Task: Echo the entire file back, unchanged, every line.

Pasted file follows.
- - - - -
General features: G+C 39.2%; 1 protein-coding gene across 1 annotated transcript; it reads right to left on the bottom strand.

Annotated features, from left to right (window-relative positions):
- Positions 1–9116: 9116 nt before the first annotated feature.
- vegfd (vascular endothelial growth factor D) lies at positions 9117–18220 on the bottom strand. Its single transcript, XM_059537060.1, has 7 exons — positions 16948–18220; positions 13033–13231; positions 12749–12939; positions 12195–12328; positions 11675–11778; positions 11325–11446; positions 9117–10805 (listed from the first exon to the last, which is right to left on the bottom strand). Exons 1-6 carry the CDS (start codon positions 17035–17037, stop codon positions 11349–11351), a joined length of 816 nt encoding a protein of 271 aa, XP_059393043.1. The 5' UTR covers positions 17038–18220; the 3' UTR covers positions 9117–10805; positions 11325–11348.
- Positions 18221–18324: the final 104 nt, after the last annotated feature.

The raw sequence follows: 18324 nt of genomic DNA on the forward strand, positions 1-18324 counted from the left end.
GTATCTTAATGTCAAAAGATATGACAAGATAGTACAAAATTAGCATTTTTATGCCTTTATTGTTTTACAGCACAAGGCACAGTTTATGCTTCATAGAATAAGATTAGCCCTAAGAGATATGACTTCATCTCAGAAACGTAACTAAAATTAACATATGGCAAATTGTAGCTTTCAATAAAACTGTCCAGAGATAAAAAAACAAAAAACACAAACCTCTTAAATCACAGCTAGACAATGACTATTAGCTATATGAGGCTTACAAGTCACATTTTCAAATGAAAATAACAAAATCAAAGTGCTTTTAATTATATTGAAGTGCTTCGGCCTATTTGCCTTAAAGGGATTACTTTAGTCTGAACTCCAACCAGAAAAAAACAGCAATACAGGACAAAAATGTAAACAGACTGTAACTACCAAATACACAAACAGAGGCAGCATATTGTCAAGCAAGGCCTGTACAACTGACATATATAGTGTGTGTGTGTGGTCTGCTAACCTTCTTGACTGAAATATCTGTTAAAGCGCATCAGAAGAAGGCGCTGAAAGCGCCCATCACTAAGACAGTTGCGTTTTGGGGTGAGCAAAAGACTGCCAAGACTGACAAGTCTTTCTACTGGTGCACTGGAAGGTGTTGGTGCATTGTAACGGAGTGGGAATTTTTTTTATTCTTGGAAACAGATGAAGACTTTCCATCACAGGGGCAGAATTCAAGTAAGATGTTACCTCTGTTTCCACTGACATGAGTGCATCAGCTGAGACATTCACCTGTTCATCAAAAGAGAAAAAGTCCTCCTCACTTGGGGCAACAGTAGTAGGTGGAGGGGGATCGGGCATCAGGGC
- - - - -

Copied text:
General features: G+C 39.2%; 1 protein-coding gene across 1 annotated transcript; it reads right to left on the bottom strand.

Annotated features, from left to right (window-relative positions):
- Positions 1–9116: 9116 nt before the first annotated feature.
- vegfd (vascular endothelial growth factor D) lies at positions 9117–18220 on the bottom strand. Its single transcript, XM_059537060.1, has 7 exons — positions 16948–18220; positions 13033–13231; positions 12749–12939; positions 12195–12328; positions 11675–11778; positions 11325–11446; positions 9117–10805 (listed from the first exon to the last, which is right to left on the bottom strand). Exons 1-6 carry the CDS (start codon positions 17035–17037, stop codon positions 11349–11351), a joined length of 816 nt encoding a protein of 271 aa, XP_059393043.1. The 5' UTR covers positions 17038–18220; the 3' UTR covers positions 9117–10805; positions 11325–11348.
- Positions 18221–18324: the final 104 nt, after the last annotated feature.

The raw sequence follows: 18324 nt of genomic DNA on the forward strand, positions 1-18324 counted from the left end.
GTATCTTAATGTCAAAAGATATGACAAGATAGTACAAAATTAGCATTTTTATGCCTTTATTGTTTTACAGCACAAGGCACAGTTTATGCTTCATAGAATAAGATTAGCCCTAAGAGATATGACTTCATCTCAGAAACGTAACTAAAATTAACATATGGCAAATTGTAGCTTTCAATAAAACTGTCCAGAGATAAAAAAACAAAAAACACAAACCTCTTAAATCACAGCTAGACAATGACTATTAGCTATATGAGGCTTACAAGTCACATTTTCAAATGAAAATAACAAAATCAAAGTGCTTTTAATTATATTGAAGTGCTTCGGCCTATTTGCCTTAAAGGGATTACTTTAGTCTGAACTCCAACCAGAAAAAAACAGCAATACAGGACAAAAATGTAAACAGACTGTAACTACCAAATACACAAACAGAGGCAGCATATTGTCAAGCAAGGCCTGTACAACTGACATATATAGTGTGTGTGTGTGGTCTGCTAACCTTCTTGACTGAAATATCTGTTAAAGCGCATCAGAAGAAGGCGCTGAAAGCGCCCATCACTAAGACAGTTGCGTTTTGGGGTGAGCAAAAGACTGCCAAGACTGACAAGTCTTTCTACTGGTGCACTGGAAGGTGTTGGTGCATTGTAACGGAGTGGGAATTTTTTTTATTCTTGGAAACAGATGAAGACTTTCCATCACAGGGGCAGAATTCAAGTAAGATGTTACCTCTGTTTCCACTGACATGAGTGCATCAGCTGAGACATTCACCTGTTCATCAAAAGAGAAAAAGTCCTCCTCACTTGGGGCAACAGTAGTAGGTGGAGGGGGATCGGGCATCAGGGC